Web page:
Armand Brochard: Jeweller, activist and co-founder of the École de joaillerie et de métaux d’art de Montréal

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From Charleroi to Montréal

Armand Brochard was born in 1931 in Charleroi, Belgium. He studied humanities, then enrolled at the École des beaux-arts while working as a jewellery and metalsmithing apprentice. Between 1955 and 1957, he also attended advanced training courses in Belgium, France and Switzerland. During his studies, he collaborated in the research and writing of a publication on the history of jewellery, produced by the Ecole nationale belge d’orfèvrerie, de joaillerie et de bijoux. By the end of his studies, he was feeling the effects of European conservatism and dreaming of new horizons.

He arrived in Montreal in 1957, accompanied by his wife and their first child. He settled in the city with the intention of becoming a journalist. Through a contact in Belgium, he was introduced to a syndicalist paper, but funding was still needed for the position to be filled. In order to survive, Armand Brochard turned to the jewellery industry for a living. The income generated by a short-term contract in a professional enamelist’s workshop allowed him to purchase the tools he needed to start taking commissions from his own clients. He kept on visiting larger workshops and applying for jobs. He was finally contacted by Birks and offered a production jeweler’s position.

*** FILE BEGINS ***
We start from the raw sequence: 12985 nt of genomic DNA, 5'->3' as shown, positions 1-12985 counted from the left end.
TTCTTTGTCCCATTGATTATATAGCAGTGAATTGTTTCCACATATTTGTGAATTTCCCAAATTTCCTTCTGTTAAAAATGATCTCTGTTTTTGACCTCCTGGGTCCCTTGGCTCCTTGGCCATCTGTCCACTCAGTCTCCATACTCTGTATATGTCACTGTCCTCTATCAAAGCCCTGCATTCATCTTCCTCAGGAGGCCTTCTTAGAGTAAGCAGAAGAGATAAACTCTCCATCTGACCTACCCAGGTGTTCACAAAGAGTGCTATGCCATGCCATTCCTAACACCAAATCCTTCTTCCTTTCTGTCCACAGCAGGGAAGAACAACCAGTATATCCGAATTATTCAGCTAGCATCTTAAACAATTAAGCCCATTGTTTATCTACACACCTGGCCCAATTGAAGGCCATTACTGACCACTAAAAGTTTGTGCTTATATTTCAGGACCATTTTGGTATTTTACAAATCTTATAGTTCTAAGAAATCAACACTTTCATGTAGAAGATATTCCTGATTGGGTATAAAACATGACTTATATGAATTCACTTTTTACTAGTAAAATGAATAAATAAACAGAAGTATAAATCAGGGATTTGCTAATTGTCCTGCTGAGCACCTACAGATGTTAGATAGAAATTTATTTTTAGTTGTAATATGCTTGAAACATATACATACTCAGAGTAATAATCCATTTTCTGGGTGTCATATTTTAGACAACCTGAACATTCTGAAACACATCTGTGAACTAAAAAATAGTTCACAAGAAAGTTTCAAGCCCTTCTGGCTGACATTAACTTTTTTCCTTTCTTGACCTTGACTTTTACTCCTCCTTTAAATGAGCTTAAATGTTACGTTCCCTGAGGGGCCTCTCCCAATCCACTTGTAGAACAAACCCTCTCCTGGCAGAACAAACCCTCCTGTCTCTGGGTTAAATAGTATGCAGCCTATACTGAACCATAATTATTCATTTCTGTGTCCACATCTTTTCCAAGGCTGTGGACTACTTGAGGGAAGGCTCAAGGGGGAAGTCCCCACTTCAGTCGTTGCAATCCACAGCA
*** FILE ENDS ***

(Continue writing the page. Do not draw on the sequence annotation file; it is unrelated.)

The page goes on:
Given the speed and precision level of his work, he chose to be paid by the piece. A few months later, a significant drop in the workshop’s orders led to a considerable loss of income for craftsmen without a fixed salary. Armand Brochard decided to quit and try his luck in another workshop. He struggled from one job to another until he was contacted by Georges Delrue. With him, he discovered a creative mindset where working with metal took on a new meaning; the aim was no longer to explore a given style in all possible directions, but to work on the creation of new forms that would both fulfil the artist’s vision and meet high technical standards. Armand Brochard finds himself at home in this environment and will continue working there until establishing his own workshop in 1960. More than forty years later, he would describe Georges Delrue as a master at combining design, technique and craftsmanship.